Special Topics

REMEMBER WHEN

 by Esther Jantzen, guest poster

Children love to hear stories about what they did as babies or young children. It helps them know how they are unique. It helps them to see that their own lives are interesting and noteworthy. They learn that not all of the good stories come from books; many stories can come from their own experiences. This easy activity can be done any time, anywhere.

Here are some ways to do it:

1) Recall something specific about your child – something he or she did when quite young  and tell him or her about it. For example, tell them about when they learned to walk, or something funny that they said, or what they liked to eat or not eat, or their favorite toy or pet, or about the time they rode a tricycle or two-wheeler for the first time. Start with, “I remember when you…”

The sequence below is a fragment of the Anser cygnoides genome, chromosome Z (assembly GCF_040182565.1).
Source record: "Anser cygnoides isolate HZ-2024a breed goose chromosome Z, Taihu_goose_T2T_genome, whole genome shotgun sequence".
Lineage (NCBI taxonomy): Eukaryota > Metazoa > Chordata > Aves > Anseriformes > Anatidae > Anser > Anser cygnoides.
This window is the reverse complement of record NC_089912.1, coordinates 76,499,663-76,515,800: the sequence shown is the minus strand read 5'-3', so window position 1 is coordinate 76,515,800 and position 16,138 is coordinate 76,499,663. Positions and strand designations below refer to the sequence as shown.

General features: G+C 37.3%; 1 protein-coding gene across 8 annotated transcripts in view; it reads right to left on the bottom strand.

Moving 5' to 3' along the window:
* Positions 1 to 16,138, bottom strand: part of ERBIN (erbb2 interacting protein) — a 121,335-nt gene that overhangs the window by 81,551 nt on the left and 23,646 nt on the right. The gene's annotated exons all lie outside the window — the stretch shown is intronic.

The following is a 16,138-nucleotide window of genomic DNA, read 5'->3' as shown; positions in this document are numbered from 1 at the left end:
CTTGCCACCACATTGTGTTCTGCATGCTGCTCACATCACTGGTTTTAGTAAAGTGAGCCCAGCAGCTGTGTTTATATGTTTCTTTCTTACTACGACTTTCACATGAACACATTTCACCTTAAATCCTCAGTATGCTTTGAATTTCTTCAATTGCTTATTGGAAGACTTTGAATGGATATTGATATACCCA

2) Tell your children about times when they got through problems successfully or mastered something — like when they stopped sucking their thumb or using a pacifier, healed from an injury, or helped care for a new brother or sister in a kind way. (If you have a hard time recalling such things, looking at photographs may help jog your memory.) 

3) Ask your child, “Do you remember when you did such-and-such?” If they do have a memory of that, say, “Tell me about it.” If they don’t have a memory, then you tell them the story. 

4) Ask your children if they’d like their stories written down. Write them in simple language. Don’t be surprised if they want to read those stories over and over again!

5) As you recall more childhood stories, tell them to the children. Do it often. It’s a great car game. It’s an easy way to share love with your child. Feel free to tell stories of your own childhood, too.

 

Esther Jantzen, Ed.D, is a mother, an educator and the author of Plus It! How to Easily Turn Everyday Activities into Learning Adventures for Kids available at www.plusitbook.com and the Way to Go! Family Learning Journal available through www.jantzenbooks.com

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